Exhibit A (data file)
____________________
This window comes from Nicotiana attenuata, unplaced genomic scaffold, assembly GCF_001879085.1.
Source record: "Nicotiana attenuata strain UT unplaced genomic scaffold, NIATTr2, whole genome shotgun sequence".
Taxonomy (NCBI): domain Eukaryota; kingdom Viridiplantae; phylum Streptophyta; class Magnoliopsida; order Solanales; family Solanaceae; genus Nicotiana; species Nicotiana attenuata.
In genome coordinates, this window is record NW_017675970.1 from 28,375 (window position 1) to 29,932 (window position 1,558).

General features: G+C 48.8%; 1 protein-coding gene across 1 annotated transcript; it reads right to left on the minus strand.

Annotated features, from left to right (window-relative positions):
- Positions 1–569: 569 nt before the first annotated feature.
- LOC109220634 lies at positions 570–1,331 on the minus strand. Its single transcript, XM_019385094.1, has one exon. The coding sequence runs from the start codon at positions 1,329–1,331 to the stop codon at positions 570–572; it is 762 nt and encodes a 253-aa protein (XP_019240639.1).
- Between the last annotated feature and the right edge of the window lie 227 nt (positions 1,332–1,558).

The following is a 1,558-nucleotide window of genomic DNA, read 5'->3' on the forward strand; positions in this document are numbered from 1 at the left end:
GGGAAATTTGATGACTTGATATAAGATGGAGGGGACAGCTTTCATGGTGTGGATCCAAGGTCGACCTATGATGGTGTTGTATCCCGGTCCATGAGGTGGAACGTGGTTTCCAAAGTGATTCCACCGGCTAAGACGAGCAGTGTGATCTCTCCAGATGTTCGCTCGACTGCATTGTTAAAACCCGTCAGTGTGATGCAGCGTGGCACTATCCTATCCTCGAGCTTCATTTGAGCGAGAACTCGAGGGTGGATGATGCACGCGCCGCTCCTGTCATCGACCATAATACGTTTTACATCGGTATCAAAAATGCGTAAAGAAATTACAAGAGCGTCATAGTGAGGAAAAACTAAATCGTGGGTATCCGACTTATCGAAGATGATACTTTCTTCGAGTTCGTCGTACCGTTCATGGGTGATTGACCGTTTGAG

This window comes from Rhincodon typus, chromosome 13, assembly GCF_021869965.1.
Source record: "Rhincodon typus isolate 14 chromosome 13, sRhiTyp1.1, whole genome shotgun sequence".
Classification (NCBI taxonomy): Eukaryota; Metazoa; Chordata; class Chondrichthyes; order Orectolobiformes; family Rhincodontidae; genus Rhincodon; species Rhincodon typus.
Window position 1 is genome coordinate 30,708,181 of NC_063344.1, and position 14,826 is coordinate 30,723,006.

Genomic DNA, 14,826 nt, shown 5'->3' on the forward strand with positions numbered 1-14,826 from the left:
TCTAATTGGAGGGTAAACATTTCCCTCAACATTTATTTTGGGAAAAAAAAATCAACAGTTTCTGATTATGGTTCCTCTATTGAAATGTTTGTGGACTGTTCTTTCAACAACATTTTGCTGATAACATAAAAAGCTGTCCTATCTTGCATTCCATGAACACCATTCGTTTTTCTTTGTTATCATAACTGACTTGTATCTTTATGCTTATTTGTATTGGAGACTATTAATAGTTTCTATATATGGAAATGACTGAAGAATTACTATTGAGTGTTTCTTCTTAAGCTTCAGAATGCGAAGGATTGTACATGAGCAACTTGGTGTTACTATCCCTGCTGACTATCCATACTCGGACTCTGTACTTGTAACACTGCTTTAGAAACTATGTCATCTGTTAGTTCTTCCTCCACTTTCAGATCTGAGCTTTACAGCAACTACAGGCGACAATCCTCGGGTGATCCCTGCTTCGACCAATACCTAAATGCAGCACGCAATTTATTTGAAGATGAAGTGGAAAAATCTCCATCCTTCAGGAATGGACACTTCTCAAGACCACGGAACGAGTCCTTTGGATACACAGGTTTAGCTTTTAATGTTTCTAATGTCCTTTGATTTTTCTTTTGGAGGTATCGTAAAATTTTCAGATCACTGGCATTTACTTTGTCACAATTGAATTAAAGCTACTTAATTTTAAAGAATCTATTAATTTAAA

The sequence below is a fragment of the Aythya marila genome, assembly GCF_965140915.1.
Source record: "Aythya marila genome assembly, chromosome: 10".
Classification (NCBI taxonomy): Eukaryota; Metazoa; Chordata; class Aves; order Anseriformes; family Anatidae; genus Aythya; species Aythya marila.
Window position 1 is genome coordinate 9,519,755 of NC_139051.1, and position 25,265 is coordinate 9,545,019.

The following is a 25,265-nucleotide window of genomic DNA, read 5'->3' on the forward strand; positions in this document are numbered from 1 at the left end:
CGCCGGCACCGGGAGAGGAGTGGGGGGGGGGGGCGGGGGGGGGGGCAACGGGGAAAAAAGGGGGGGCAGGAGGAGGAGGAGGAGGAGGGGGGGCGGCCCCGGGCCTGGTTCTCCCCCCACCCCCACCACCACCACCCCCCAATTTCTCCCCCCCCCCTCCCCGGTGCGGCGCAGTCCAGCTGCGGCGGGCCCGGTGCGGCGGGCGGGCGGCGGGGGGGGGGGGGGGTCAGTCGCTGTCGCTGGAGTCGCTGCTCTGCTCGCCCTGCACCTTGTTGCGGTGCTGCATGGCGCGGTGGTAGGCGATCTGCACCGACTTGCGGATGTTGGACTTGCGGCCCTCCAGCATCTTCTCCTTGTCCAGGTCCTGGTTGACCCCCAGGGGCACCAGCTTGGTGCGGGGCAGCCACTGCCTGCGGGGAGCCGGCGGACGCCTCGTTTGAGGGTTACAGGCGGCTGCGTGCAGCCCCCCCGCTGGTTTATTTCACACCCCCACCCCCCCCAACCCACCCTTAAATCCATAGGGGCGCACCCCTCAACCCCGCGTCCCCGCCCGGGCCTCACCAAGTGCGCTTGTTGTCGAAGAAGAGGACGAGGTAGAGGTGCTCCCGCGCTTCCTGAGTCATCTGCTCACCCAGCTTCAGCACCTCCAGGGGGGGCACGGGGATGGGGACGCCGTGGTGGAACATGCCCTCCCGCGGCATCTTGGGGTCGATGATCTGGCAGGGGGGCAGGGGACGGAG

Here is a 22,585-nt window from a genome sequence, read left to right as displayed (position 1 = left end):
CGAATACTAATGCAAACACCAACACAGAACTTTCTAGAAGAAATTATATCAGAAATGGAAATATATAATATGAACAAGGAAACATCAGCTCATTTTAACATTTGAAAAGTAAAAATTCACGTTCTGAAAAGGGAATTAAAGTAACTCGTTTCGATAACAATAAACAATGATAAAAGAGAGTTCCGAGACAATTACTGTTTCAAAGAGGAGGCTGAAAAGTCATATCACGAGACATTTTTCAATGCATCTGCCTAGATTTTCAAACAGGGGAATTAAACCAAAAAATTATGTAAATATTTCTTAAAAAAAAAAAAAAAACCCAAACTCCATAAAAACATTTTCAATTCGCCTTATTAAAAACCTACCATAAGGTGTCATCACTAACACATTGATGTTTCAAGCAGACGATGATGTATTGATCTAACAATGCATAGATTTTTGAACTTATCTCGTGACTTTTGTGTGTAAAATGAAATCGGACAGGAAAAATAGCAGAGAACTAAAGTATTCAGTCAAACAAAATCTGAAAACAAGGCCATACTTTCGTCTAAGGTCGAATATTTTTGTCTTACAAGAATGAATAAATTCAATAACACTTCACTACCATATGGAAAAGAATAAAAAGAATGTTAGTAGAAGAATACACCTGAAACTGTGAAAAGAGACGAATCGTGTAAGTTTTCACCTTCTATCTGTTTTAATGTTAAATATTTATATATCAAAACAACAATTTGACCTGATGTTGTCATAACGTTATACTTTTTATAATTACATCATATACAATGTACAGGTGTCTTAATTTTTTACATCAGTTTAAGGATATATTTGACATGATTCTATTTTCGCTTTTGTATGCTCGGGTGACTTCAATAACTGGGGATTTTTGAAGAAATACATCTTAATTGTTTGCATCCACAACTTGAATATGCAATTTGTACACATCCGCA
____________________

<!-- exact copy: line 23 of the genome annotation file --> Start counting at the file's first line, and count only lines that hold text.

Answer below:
CGCCGGCACCGGGAGAGGAGTGGGGGGGGGGGGCGGGGGGGGGGGCAACGGGGAAAAAAGGGGGGGCAGGAGGAGGAGGAGGAGGAGGGGGGGCGGCCCCGGGCCTGGTTCTCCCCCCACCCCCACCACCACCACCCCCCAATTTCTCCCCCCCCCCTCCCCGGTGCGGCGCAGTCCAGCTGCGGCGGGCCCGGTGCGGCGGGCGGGCGGCGGGGGGGGGGGGGGGTCAGTCGCTGTCGCTGGAGTCGCTGCTCTGCTCGCCCTGCACCTTGTTGCGGTGCTGCATGGCGCGGTGGTAGGCGATCTGCACCGACTTGCGGATGTTGGACTTGCGGCCCTCCAGCATCTTCTCCTTGTCCAGGTCCTGGTTGACCCCCAGGGGCACCAGCTTGGTGCGGGGCAGCCACTGCCTGCGGGGAGCCGGCGGACGCCTCGTTTGAGGGTTACAGGCGGCTGCGTGCAGCCCCCCCGCTGGTTTATTTCACACCCCCACCCCCCCCAACCCACCCTTAAATCCATAGGGGCGCACCCCTCAACCCCGCGTCCCCGCCCGGGCCTCACCAAGTGCGCTTGTTGTCGAAGAAGAGGACGAGGTAGAGGTGCTCCCGCGCTTCCTGAGTCATCTGCTCACCCAGCTTCAGCACCTCCAGGGGGGGCACGGGGATGGGGACGCCGTGGTGGAACATGCCCTCCCGCGGCATCTTGGGGTCGATGATCTGGCAGGGGGGCAGGGGACGGAG